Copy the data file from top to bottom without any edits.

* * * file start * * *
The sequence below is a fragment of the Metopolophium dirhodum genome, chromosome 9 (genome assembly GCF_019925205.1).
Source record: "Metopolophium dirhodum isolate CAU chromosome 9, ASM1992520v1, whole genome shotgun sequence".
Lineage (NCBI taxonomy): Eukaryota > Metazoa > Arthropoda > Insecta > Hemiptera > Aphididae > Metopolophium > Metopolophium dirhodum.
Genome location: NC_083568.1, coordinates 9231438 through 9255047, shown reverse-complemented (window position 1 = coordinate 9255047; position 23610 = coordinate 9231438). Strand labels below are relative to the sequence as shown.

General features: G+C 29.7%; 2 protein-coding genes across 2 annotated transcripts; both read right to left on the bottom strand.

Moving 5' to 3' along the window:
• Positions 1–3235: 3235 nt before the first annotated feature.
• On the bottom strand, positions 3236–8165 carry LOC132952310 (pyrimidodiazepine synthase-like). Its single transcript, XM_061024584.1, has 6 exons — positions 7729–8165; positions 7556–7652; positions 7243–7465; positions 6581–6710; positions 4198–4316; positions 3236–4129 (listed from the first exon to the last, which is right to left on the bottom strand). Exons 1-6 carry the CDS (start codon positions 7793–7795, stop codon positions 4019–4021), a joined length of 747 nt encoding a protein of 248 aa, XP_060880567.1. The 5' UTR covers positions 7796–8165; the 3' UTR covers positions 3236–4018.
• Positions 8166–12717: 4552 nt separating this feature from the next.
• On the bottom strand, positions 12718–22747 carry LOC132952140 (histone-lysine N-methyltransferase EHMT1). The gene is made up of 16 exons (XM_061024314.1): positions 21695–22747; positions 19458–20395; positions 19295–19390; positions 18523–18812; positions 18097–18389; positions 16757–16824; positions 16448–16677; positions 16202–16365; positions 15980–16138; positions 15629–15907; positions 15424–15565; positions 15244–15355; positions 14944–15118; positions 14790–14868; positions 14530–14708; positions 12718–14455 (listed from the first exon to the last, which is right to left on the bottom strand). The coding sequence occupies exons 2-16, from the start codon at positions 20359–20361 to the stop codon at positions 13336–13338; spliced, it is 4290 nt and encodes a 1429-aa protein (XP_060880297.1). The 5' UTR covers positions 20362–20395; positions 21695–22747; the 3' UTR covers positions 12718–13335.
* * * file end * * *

The sequence below is a fragment of the Metopolophium dirhodum genome, chromosome 9 (genome assembly GCF_019925205.1).
Source record: "Metopolophium dirhodum isolate CAU chromosome 9, ASM1992520v1, whole genome shotgun sequence".
Lineage (NCBI taxonomy): Eukaryota > Metazoa > Arthropoda > Insecta > Hemiptera > Aphididae > Metopolophium > Metopolophium dirhodum.
Genome location: NC_083568.1, coordinates 9231438 through 9255047, shown reverse-complemented (window position 1 = coordinate 9255047; position 23610 = coordinate 9231438). Strand labels below are relative to the sequence as shown.

General features: G+C 29.7%; 2 protein-coding genes across 2 annotated transcripts; both read right to left on the bottom strand.

Moving 5' to 3' along the window:
• Positions 1–3235: 3235 nt before the first annotated feature.
• On the bottom strand, positions 3236–8165 carry LOC132952310 (pyrimidodiazepine synthase-like). Its single transcript, XM_061024584.1, has 6 exons — positions 7729–8165; positions 7556–7652; positions 7243–7465; positions 6581–6710; positions 4198–4316; positions 3236–4129 (listed from the first exon to the last, which is right to left on the bottom strand). Exons 1-6 carry the CDS (start codon positions 7793–7795, stop codon positions 4019–4021), a joined length of 747 nt encoding a protein of 248 aa, XP_060880567.1. The 5' UTR covers positions 7796–8165; the 3' UTR covers positions 3236–4018.
• Positions 8166–12717: 4552 nt separating this feature from the next.
• On the bottom strand, positions 12718–22747 carry LOC132952140 (histone-lysine N-methyltransferase EHMT1). The gene is made up of 16 exons (XM_061024314.1): positions 21695–22747; positions 19458–20395; positions 19295–19390; positions 18523–18812; positions 18097–18389; positions 16757–16824; positions 16448–16677; positions 16202–16365; positions 15980–16138; positions 15629–15907; positions 15424–15565; positions 15244–15355; positions 14944–15118; positions 14790–14868; positions 14530–14708; positions 12718–14455 (listed from the first exon to the last, which is right to left on the bottom strand). The coding sequence occupies exons 2-16, from the start codon at positions 20359–20361 to the stop codon at positions 13336–13338; spliced, it is 4290 nt and encodes a 1429-aa protein (XP_060880297.1). The 5' UTR covers positions 20362–20395; positions 21695–22747; the 3' UTR covers positions 12718–13335.